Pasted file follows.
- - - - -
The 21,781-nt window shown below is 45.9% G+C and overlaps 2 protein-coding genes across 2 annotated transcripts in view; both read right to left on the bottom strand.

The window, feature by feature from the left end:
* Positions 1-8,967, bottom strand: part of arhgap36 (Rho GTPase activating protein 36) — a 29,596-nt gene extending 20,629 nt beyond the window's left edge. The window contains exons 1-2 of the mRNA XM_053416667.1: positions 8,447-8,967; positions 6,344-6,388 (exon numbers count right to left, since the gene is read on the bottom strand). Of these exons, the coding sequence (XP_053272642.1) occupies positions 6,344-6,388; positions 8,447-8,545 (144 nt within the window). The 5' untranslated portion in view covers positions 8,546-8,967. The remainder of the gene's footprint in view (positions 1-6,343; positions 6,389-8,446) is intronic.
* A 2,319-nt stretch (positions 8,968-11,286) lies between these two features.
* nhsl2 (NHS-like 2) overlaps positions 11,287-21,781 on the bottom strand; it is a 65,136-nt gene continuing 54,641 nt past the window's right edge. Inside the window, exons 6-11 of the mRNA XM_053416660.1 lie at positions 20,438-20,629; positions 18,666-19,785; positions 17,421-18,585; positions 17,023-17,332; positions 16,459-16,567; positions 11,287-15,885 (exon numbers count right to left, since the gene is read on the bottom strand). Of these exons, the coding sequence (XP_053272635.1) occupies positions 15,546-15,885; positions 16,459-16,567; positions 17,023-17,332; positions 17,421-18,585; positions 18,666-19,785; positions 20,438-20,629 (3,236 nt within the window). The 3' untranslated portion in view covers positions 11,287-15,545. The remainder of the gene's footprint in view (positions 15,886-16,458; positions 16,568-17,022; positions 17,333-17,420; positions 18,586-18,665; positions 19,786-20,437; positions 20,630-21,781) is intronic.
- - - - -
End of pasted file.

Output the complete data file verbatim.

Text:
The 21,781-nt window shown below is 45.9% G+C and overlaps 2 protein-coding genes across 2 annotated transcripts in view; both read right to left on the bottom strand.

The window, feature by feature from the left end:
* Positions 1-8,967, bottom strand: part of arhgap36 (Rho GTPase activating protein 36) — a 29,596-nt gene extending 20,629 nt beyond the window's left edge. The window contains exons 1-2 of the mRNA XM_053416667.1: positions 8,447-8,967; positions 6,344-6,388 (exon numbers count right to left, since the gene is read on the bottom strand). Of these exons, the coding sequence (XP_053272642.1) occupies positions 6,344-6,388; positions 8,447-8,545 (144 nt within the window). The 5' untranslated portion in view covers positions 8,546-8,967. The remainder of the gene's footprint in view (positions 1-6,343; positions 6,389-8,446) is intronic.
* A 2,319-nt stretch (positions 8,968-11,286) lies between these two features.
* nhsl2 (NHS-like 2) overlaps positions 11,287-21,781 on the bottom strand; it is a 65,136-nt gene continuing 54,641 nt past the window's right edge. Inside the window, exons 6-11 of the mRNA XM_053416660.1 lie at positions 20,438-20,629; positions 18,666-19,785; positions 17,421-18,585; positions 17,023-17,332; positions 16,459-16,567; positions 11,287-15,885 (exon numbers count right to left, since the gene is read on the bottom strand). Of these exons, the coding sequence (XP_053272635.1) occupies positions 15,546-15,885; positions 16,459-16,567; positions 17,023-17,332; positions 17,421-18,585; positions 18,666-19,785; positions 20,438-20,629 (3,236 nt within the window). The 3' untranslated portion in view covers positions 11,287-15,545. The remainder of the gene's footprint in view (positions 15,886-16,458; positions 16,568-17,022; positions 17,333-17,420; positions 18,586-18,665; positions 19,786-20,437; positions 20,630-21,781) is intronic.